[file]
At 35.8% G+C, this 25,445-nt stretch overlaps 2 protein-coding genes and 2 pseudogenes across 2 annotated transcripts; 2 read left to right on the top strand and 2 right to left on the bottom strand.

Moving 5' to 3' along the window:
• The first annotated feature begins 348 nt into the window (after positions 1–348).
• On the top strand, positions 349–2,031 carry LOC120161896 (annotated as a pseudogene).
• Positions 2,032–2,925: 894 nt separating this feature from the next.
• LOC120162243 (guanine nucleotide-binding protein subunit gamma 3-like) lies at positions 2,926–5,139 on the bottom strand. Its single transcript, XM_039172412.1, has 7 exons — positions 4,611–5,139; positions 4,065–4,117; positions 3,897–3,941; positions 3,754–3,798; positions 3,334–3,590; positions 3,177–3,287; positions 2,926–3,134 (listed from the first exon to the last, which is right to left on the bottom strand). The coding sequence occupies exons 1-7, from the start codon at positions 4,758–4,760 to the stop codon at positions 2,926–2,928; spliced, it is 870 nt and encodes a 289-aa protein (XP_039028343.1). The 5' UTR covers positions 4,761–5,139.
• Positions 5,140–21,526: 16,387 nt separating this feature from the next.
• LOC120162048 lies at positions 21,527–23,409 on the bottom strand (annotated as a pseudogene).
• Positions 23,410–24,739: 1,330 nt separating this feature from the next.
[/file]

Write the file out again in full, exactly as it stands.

At 35.8% G+C, this 25,445-nt stretch overlaps 2 protein-coding genes and 2 pseudogenes across 2 annotated transcripts; 2 read left to right on the top strand and 2 right to left on the bottom strand.

Moving 5' to 3' along the window:
• The first annotated feature begins 348 nt into the window (after positions 1–348).
• On the top strand, positions 349–2,031 carry LOC120161896 (annotated as a pseudogene).
• Positions 2,032–2,925: 894 nt separating this feature from the next.
• LOC120162243 (guanine nucleotide-binding protein subunit gamma 3-like) lies at positions 2,926–5,139 on the bottom strand. Its single transcript, XM_039172412.1, has 7 exons — positions 4,611–5,139; positions 4,065–4,117; positions 3,897–3,941; positions 3,754–3,798; positions 3,334–3,590; positions 3,177–3,287; positions 2,926–3,134 (listed from the first exon to the last, which is right to left on the bottom strand). The coding sequence occupies exons 1-7, from the start codon at positions 4,758–4,760 to the stop codon at positions 2,926–2,928; spliced, it is 870 nt and encodes a 289-aa protein (XP_039028343.1). The 5' UTR covers positions 4,761–5,139.
• Positions 5,140–21,526: 16,387 nt separating this feature from the next.
• LOC120162048 lies at positions 21,527–23,409 on the bottom strand (annotated as a pseudogene).
• Positions 23,410–24,739: 1,330 nt separating this feature from the next.